Weekly Energy Market Watch | March 18, 2019

Jonathan Lee, Senior Energy Market Intelligence Manager at ENGIE Insight

MARKET COMMENTARY | For Week Ending 3/15
Natural gas loses ground with heating demand set to decline.

Natural gas fell 9.3 cents to $2.772 per MMBtu as traders weighed a forecasted warm-up in the East and the loss of demand against an expected sizable storage draw reported Thursday. Crude oil climbed 72 cents higher to $56.79 per barrel after Saudi Energy Minister Khalid al-Falih said OPEC could maintain its current round of cuts beyond the planned 6-month period. Equity markets snapped their 5-day losing streak after the Commerce Department reported slightly better-than- expected retail sales for January.

The Apr-2019 NYMEX natural gas contract rebounded 1.2 cents to $2.784 as a major blizzard was set to sweep across the Central U.S., providing an uplift in late-season heating demand. Crude prices inched 8 cents higher to $56.87 on easing global oversupply concerns following reports Venezuelan output fell to under 1.3 Million barrels a day from over 2.0 Mb a day in 2017. Equities traded in a mixed fashion after consumer inflation data showed softness in monthly home price growth.

Natural gas edged 3.6 cents higher to $2.820 ahead of the following day’s storage report, which was expected to show a withdrawal around 200 Bcf and would widened the deficit by about 100 Bcf. The Apr-2019 WTI crude oil contract jumped $1.39 to $58.26 after the EIA documented a 3.9-Million-barrel decline in oil inventories. Stocks traded in positive territory on signs of stability in the manufacturing sector and muted wholesale inflation.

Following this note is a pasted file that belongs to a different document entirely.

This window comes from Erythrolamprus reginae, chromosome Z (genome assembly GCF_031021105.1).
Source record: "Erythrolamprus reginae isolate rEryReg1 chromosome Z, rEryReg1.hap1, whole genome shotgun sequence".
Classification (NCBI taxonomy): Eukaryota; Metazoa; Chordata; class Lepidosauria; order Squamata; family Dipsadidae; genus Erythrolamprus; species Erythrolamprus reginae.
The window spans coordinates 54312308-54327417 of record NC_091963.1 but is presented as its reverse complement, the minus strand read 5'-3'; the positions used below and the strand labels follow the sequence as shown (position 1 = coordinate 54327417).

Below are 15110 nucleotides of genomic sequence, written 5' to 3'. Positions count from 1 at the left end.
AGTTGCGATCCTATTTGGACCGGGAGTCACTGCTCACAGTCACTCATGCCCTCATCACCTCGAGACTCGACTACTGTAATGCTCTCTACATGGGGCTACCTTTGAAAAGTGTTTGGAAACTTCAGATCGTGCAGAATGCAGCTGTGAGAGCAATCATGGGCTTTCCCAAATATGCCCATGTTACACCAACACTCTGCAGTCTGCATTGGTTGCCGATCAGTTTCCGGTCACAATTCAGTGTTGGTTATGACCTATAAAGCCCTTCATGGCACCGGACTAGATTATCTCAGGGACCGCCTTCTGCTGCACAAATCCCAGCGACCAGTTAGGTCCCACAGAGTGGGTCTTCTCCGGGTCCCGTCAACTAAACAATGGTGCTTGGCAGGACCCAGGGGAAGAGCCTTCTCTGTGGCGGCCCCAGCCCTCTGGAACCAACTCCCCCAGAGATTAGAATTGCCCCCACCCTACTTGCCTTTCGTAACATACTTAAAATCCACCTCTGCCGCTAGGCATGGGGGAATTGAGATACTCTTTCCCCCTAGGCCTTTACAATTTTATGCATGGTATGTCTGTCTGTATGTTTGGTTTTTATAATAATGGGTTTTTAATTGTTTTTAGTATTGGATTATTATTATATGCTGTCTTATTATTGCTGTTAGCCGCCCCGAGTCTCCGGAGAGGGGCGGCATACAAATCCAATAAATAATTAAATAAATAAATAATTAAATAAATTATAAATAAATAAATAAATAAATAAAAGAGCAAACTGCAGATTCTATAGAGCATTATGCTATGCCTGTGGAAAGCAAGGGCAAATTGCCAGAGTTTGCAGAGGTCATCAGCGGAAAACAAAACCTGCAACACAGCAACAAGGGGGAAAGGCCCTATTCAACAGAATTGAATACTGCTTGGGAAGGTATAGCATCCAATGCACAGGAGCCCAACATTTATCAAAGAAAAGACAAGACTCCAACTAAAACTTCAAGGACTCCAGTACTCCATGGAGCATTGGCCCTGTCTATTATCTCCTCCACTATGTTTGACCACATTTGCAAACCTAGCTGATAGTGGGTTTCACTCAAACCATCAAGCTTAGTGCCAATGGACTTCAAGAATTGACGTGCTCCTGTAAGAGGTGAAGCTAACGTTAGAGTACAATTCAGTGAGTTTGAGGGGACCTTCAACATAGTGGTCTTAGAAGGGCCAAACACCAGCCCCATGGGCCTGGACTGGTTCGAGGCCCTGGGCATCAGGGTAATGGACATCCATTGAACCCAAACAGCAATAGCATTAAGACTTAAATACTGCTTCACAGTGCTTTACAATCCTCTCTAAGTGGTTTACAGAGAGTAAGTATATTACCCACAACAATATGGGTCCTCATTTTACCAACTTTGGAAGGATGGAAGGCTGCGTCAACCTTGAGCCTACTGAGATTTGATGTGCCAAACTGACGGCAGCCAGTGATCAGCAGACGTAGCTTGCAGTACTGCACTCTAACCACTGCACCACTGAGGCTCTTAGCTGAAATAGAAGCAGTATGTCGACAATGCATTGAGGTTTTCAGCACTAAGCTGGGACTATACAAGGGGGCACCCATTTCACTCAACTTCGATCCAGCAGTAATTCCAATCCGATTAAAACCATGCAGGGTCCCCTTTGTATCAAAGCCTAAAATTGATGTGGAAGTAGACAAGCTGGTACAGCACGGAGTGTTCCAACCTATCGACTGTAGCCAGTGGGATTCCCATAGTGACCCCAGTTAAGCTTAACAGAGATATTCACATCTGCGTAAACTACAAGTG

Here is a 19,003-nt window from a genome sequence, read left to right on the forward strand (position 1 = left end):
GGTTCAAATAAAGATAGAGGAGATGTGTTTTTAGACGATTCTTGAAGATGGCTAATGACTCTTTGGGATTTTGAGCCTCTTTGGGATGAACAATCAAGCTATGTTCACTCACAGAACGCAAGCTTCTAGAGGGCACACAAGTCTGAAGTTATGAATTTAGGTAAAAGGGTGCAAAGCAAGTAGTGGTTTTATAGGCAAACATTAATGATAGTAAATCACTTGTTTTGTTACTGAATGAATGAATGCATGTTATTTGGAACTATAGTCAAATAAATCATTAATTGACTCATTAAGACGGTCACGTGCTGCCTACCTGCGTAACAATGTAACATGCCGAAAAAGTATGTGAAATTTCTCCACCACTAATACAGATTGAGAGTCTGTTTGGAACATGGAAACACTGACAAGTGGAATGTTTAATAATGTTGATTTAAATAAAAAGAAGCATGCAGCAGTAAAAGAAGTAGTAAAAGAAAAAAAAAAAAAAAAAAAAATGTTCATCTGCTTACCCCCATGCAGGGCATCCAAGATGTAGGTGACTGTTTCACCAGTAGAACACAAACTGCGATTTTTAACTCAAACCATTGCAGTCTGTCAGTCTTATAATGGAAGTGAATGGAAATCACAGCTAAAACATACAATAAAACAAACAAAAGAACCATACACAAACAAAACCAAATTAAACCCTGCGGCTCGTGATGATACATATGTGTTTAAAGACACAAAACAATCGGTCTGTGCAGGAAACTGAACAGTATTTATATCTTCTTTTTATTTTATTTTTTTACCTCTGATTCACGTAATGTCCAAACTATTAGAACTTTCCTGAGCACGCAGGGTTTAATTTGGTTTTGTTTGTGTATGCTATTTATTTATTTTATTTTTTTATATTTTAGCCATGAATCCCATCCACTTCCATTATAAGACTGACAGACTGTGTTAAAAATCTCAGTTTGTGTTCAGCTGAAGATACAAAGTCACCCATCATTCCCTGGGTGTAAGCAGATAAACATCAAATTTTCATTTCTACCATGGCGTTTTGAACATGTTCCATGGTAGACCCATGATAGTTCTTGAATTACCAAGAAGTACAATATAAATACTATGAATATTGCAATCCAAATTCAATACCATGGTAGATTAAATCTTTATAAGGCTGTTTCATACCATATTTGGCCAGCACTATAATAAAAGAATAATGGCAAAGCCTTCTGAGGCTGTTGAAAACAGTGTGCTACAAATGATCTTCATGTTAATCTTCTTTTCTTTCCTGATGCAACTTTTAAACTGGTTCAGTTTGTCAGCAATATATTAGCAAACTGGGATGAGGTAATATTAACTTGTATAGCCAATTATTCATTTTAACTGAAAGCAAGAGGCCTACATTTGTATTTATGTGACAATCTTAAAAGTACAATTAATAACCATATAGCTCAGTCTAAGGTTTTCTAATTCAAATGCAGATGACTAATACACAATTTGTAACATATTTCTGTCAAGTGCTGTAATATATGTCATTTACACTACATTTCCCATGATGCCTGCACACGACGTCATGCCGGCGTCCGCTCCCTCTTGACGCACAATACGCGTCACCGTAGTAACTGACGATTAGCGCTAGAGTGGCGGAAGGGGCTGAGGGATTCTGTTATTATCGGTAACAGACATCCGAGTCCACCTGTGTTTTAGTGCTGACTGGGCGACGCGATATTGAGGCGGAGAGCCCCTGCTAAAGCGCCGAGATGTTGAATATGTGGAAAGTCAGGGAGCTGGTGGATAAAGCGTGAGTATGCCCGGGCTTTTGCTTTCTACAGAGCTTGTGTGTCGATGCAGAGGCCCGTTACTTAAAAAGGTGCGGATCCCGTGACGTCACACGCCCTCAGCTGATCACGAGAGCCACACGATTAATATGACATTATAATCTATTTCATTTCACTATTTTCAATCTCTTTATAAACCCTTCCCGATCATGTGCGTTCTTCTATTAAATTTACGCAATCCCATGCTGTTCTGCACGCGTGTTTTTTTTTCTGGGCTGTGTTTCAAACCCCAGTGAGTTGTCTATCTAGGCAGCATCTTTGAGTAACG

Natural gas gained 3.5 cents to close at $2.855 after the EIA reported a 204 Bcf draw from storage, which put working gas in storage at 1,186 Bcf and stretched the deficit to the 5-year average to 569 Bcf. Oil prices settled 35 cents higher at $58.61 even after OPEC reported it slowed its planned cuts in oil output last month, trimming just 221,000 barrels a day to average 30.5 Mb per day. Equity markets held steady even with concerns over slowing industrial output from China and news of stalled trade talks.

The cost of natural gas lost 6.0 cents to close at $2.795 as updated weather forecasts called for moderate temperatures to move into the major consuming regions in the Northeast and Midwest, which would limit remaining storage withdrawals. Crude dipped 9 cents lower to $58.52 as traders continued to consider OPEC’s February oil output, which was at the slowest pace in 4 years. Stocks pushed higher after Chinese Premier Li Keqiang said he believed a deal could be reached that suited both sides.

Natural gas trading in a narrow range as traders weigh warming temperature trends and lower heating demand against a widening storage deficit.

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  • André D. Henderson, Sr.

    Do we expect fluctuations between $4 and $5?

    And what needs to occur for gas to fall below $4?

    • Jonathan Lee, Senior Energy Market Intelligence Manager at ENGIE Insight

      Thanks for your question Andre. It will likely operate between this range throughout much of winter with the potential for short-lived jumps above $5 depending on the severity and length of cold shots. For natural gas to fall below $4 and into the mid-$3 range, it’ll take a prolonged moderation in temperatures, continued near-record production, and a solid narrowing of the storage deficit.

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